Some would say that's the entire point of a computerized zone, as your enthusiasm shouldn't be spent on something that shouldn't be an area of focus like an umpire doing their job and calling a correct game, but on the actual players playing the actual game of baseball. But I'm not one of those. I think baseball players are incredibly overpaid. I don't go to watch deGrom face off against Soto in a battle of future HoF talents. I'm not there to remember the magical moments that can happen on one play of one player besting another, or something like a player having the worst moment of their career to have a brain fart and screw up something that ends up becoming an infamous error like Buckner. I go for the excitement of wondering if the umpire is going to be able to do their job that day! My only issue is why they have to dress in such mundane colors? They need to paid a lot more money, and Manfred should make efforts to make them a bigger focal point of each game.

 

Agreed. I love the game but I have never tuned into a game due to my enthusiasm for a human strike zone...I can't relate to that at all.

I don't care how the calls are made but I watch the game expecting it to be fair and with the correct calls made.

Edited by ThreadKiller
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2 minutes ago, AnonymousRob said:

Some would say that's the entire point of a computerized zone, as your enthusiasm shouldn't be spent on something that shouldn't be an area of focus like an umpire doing their job and calling a correct game, but on the actual players playing the actual game of baseball. But I'm not one of those. I think baseball players are incredibly overpaid. I don't go to watch deGrom face off against Soto in a battle of future HoF talents. I'm not there to remember the magical moments that can happen on one play of one player besting another, or something like a player having the worst moment of their career to have a brain fart and screw up something that ends up becoming an infamous error like Buckner. I go for the excitement of wondering if the umpire is going to be able to do their job that day! My only issue is why they have to dress in such mundane colors? They need to paid a lot more money, and Manfred should make efforts to make them a bigger focal point of each game.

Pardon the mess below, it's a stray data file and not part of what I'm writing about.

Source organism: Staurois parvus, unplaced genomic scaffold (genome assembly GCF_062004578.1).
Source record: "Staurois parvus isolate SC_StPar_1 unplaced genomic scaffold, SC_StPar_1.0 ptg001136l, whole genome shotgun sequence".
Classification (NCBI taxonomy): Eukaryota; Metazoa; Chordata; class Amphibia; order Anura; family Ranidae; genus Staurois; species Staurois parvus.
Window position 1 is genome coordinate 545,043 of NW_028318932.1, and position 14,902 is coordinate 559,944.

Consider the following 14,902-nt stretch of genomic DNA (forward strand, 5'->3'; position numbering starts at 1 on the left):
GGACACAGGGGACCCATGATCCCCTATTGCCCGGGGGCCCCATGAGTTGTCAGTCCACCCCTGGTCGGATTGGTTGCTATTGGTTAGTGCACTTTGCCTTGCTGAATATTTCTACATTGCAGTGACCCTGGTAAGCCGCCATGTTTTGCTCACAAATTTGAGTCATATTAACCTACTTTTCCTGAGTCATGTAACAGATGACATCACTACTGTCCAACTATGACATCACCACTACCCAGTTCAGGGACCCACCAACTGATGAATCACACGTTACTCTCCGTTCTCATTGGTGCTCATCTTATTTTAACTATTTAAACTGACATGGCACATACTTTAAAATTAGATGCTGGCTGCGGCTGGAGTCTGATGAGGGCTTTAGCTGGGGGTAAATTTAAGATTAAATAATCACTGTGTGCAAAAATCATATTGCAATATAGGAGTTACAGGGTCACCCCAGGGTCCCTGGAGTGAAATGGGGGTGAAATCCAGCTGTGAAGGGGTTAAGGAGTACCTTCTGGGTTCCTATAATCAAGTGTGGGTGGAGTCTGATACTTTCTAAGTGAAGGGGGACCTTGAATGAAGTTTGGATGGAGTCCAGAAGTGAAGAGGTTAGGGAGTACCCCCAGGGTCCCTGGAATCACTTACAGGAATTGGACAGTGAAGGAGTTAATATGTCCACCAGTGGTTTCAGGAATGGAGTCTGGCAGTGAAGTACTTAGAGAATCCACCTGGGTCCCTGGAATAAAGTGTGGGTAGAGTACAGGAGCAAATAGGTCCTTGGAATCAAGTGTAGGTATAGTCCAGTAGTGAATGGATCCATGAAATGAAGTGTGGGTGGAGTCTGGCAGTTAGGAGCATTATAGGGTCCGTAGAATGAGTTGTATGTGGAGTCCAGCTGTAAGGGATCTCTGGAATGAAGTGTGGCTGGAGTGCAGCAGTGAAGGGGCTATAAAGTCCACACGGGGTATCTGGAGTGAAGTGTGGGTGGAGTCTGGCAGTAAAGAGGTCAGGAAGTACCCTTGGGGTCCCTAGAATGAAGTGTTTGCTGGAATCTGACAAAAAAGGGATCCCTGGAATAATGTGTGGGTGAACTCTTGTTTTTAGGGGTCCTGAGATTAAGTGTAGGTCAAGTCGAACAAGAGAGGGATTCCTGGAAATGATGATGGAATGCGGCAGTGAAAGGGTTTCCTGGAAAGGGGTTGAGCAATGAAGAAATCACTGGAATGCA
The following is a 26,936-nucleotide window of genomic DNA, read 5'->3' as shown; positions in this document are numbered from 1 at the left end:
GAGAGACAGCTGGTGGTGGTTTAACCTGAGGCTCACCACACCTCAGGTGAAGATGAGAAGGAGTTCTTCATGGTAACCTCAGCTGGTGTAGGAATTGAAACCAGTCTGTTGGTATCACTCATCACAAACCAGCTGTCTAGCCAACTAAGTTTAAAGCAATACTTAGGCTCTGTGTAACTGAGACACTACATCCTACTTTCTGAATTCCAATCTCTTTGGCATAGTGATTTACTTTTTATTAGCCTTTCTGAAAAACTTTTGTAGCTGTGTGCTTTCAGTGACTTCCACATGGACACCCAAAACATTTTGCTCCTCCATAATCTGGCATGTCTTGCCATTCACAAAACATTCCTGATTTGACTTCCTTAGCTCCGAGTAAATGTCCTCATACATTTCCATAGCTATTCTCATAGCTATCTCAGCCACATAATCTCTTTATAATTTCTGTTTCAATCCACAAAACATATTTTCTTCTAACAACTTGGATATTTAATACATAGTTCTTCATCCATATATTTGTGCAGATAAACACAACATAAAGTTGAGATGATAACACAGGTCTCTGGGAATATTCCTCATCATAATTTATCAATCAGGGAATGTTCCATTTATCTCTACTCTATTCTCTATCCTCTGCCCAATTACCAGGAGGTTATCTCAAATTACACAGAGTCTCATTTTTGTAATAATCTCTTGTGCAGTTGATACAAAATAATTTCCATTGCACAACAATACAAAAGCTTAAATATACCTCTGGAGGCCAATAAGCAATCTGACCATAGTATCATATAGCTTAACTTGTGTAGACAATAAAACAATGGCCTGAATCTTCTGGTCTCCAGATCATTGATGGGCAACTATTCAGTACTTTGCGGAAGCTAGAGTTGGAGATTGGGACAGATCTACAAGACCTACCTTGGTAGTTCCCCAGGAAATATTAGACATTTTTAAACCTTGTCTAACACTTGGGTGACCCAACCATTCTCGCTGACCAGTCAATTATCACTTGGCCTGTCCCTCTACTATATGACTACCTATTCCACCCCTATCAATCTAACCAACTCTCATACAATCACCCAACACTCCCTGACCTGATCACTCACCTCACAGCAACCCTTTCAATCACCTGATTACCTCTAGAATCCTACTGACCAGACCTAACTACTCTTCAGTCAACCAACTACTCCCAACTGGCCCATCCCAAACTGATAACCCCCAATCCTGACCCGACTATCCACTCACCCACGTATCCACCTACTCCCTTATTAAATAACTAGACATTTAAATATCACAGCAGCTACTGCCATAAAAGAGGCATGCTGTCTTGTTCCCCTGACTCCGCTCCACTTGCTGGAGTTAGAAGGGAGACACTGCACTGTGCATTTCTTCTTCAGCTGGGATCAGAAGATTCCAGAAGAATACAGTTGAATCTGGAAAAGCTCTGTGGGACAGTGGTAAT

Naked Gun Umpire GIFs | Tenor

 

Naked Gun Umpire GIF - NakedGun Umpire Dance - Discover & Share GIFs

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13 hours ago, Fiveohnine said:

After reading/posting in this thread, I think it wouldn't be a bad idea to allow replay review of a called strike 3. They've already been reviewing all swinging strikes forever, way before replay, with the 1st/3rd base umps.

Yeah let us just make 5 hour games a thing.  Way to increase baseball's popularity.  (Swing strikes checks take one second, replays take a full Ice Age).

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6 hours ago, posty said:

Reading some of these responses by some of you, if you didn't know better, you would come to the conclusion that the home plate umpire gets the call wrong about 80% of the time...

How would you feel if you went to a restaurant and they got your order right 95% of the time. Probably be pretty upset the other 5% right?? Multiply that by $8MM and I think it’s easy to see why front offices would be concerned. 

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7 hours ago, AnonymousRob said:

Some would say that's the entire point of a computerized zone, as your enthusiasm shouldn't be spent on something that shouldn't be an area of focus like an umpire doing their job and calling a correct game, but on the actual players playing the actual game of baseball... (funny sarcasm)

Earlier I suggested a false sense of security from having a machine do so.ething was the reason that some people prefer the 2D box/dot method over a human even though the box/dot method is entirely wrong for the high/low strike. 

But I think your reasoning above also has something to do with it. People would rather not even think or "focus" at all on the actual strike zone and would rather just mindlessly trust a box on the screen even the top of the box may occasionally be touching the hitters neckline or the middle of his shins. 

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7 hours ago, ThreadKiller said:

Personally, I have never gone to a game thinking "I can't wait to boo some incorrect calls"...I go because I enjoy the game and my hope is that calls are made correctly. When they're not, it's a negative to the game IMO.

Obviously, there's some room for preferences.